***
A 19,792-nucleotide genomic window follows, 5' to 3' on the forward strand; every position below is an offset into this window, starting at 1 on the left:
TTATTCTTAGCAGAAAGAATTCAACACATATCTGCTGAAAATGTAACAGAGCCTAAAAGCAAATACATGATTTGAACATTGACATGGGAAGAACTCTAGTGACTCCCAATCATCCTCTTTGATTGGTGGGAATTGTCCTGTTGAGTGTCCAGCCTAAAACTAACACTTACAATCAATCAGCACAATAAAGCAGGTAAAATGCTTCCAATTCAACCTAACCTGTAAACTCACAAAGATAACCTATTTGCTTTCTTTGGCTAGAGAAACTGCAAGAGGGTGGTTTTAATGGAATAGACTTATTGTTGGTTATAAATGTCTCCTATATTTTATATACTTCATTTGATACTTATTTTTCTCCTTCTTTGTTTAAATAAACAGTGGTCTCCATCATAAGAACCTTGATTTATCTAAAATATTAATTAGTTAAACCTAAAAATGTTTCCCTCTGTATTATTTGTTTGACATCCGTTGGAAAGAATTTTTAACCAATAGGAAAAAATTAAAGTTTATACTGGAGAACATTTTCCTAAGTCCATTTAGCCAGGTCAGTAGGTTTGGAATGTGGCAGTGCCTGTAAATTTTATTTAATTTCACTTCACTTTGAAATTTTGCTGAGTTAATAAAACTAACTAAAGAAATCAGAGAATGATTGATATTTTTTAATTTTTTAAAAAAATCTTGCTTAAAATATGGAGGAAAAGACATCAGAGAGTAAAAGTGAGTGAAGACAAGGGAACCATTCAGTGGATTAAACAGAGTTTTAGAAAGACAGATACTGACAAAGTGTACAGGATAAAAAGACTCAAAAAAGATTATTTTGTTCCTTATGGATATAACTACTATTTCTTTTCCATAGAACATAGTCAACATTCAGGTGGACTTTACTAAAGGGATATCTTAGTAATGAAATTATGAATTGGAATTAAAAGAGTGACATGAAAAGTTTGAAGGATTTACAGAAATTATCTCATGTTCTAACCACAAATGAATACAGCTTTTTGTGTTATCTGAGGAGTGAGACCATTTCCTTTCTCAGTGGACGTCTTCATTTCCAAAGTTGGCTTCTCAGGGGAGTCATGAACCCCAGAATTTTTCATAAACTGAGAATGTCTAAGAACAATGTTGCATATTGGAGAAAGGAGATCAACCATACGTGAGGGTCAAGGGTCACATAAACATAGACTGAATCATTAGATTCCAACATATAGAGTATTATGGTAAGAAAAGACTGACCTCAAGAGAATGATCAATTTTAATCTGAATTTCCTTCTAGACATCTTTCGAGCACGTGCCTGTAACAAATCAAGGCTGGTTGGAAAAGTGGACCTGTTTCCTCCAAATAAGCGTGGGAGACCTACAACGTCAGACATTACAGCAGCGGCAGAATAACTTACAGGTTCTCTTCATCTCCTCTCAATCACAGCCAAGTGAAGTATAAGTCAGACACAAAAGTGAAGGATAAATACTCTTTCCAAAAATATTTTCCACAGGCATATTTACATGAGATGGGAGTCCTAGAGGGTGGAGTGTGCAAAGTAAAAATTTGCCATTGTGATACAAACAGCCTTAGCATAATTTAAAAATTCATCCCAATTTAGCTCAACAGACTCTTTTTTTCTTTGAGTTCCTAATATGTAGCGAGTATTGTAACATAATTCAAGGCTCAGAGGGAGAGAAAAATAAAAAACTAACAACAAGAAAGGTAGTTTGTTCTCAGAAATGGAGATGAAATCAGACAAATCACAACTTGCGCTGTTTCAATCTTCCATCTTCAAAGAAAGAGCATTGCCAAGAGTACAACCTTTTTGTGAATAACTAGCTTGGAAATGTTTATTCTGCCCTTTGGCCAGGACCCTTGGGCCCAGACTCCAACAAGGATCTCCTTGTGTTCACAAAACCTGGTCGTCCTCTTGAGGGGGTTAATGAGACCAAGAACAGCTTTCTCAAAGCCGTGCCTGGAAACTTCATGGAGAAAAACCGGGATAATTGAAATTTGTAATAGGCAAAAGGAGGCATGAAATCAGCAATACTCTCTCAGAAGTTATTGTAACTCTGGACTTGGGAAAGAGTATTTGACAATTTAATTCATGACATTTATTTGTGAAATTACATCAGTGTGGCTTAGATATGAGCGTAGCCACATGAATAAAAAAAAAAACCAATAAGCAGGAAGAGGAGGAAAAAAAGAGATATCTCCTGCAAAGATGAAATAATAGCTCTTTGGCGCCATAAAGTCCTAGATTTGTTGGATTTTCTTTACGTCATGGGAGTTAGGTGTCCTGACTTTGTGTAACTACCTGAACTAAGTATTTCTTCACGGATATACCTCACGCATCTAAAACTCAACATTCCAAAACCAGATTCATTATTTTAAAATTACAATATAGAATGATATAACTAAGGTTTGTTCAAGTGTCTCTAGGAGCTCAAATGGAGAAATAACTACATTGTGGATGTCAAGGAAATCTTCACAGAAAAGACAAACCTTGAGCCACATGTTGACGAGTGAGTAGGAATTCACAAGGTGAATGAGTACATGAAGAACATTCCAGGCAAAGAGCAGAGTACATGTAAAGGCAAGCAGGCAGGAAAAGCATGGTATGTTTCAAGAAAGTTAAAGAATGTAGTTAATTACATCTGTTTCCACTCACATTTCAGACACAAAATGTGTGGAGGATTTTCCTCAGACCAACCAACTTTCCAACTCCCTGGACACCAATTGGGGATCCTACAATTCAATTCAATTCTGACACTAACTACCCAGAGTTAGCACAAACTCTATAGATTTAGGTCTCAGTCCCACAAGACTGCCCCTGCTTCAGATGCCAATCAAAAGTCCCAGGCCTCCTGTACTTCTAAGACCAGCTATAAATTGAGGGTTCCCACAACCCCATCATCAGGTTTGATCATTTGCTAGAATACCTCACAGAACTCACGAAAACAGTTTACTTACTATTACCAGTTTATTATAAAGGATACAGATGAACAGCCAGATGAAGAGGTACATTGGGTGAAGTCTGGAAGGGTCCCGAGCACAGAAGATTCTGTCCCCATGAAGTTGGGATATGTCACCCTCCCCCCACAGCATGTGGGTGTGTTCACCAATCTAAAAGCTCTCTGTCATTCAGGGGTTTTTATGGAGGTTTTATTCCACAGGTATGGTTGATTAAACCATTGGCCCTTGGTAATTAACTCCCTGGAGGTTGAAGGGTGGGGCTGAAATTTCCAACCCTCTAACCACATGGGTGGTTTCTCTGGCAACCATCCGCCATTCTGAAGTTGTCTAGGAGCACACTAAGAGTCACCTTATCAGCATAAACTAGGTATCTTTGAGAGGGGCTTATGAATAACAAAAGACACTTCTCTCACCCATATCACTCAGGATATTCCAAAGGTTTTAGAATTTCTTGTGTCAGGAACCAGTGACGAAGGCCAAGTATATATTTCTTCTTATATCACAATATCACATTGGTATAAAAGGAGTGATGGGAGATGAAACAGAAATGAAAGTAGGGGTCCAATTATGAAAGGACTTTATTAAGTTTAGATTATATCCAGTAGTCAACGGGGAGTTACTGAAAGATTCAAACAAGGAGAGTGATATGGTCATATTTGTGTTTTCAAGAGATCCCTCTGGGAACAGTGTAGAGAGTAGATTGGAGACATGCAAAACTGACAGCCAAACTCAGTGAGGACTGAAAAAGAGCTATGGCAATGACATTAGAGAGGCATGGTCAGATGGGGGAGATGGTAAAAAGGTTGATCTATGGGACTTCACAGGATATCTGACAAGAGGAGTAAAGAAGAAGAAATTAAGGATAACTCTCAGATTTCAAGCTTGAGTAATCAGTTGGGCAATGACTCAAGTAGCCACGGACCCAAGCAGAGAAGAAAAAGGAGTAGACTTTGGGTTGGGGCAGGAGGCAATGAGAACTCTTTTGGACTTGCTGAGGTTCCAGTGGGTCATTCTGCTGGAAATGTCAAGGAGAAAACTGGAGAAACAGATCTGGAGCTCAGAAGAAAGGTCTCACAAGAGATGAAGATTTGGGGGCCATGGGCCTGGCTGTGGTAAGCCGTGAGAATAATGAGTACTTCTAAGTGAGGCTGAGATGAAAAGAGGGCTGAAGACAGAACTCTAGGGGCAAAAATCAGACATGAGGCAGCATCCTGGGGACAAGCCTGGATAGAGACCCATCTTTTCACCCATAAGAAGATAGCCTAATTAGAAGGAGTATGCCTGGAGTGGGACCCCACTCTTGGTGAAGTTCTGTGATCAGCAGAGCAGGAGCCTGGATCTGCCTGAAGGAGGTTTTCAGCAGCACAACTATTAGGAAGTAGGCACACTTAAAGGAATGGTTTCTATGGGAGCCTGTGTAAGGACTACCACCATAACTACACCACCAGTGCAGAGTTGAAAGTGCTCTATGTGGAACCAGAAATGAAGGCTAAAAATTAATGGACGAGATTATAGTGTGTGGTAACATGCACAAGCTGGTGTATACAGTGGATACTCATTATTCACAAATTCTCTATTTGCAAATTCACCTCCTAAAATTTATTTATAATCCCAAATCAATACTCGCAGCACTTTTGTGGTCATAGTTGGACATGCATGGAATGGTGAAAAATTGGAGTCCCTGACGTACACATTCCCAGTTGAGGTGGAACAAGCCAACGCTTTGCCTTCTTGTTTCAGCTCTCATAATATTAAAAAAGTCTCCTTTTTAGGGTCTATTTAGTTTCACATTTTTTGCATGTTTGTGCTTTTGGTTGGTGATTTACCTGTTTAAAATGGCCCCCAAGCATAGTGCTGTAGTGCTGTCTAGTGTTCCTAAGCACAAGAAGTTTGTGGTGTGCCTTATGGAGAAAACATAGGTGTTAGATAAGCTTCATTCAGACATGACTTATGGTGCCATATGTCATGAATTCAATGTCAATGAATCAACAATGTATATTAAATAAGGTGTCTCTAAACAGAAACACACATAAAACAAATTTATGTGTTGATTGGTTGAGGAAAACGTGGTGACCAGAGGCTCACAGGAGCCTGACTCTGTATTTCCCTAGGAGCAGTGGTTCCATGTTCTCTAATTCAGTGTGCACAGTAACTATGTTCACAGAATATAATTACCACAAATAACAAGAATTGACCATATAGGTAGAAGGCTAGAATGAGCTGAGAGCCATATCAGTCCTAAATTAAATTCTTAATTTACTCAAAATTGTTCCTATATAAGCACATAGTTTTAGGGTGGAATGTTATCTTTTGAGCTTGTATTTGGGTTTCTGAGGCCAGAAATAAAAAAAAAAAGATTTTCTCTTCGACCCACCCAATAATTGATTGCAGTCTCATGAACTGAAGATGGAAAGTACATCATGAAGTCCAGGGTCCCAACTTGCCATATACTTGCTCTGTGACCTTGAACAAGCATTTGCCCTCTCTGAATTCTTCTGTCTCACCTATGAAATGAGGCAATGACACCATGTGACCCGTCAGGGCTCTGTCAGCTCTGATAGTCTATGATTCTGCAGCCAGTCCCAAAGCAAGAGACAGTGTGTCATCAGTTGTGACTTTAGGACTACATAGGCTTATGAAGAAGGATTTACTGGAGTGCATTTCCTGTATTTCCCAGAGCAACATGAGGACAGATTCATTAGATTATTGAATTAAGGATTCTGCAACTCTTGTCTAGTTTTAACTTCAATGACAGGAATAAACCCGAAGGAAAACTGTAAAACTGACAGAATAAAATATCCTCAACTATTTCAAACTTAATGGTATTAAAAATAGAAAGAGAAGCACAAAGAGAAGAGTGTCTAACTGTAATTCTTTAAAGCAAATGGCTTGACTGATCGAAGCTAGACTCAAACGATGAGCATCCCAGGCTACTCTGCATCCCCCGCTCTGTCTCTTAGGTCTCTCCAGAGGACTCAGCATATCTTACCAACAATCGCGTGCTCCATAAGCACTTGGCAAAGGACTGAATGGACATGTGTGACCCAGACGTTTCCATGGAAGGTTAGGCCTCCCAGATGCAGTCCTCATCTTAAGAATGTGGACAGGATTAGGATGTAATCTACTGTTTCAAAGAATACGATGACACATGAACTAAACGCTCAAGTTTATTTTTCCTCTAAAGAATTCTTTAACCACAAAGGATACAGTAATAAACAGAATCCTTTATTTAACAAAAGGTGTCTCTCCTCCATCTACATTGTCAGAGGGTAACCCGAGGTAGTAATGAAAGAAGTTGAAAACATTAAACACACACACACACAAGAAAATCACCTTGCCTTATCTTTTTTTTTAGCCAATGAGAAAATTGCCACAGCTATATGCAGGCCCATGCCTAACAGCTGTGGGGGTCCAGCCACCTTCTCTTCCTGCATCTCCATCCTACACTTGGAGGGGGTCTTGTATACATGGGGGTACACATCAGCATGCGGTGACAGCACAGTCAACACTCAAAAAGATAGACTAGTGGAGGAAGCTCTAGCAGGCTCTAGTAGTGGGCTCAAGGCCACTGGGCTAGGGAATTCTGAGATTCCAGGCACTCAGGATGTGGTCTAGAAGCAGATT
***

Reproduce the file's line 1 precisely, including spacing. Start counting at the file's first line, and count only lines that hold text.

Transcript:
A 19,792-nucleotide genomic window follows, 5' to 3' on the forward strand; every position below is an offset into this window, starting at 1 on the left: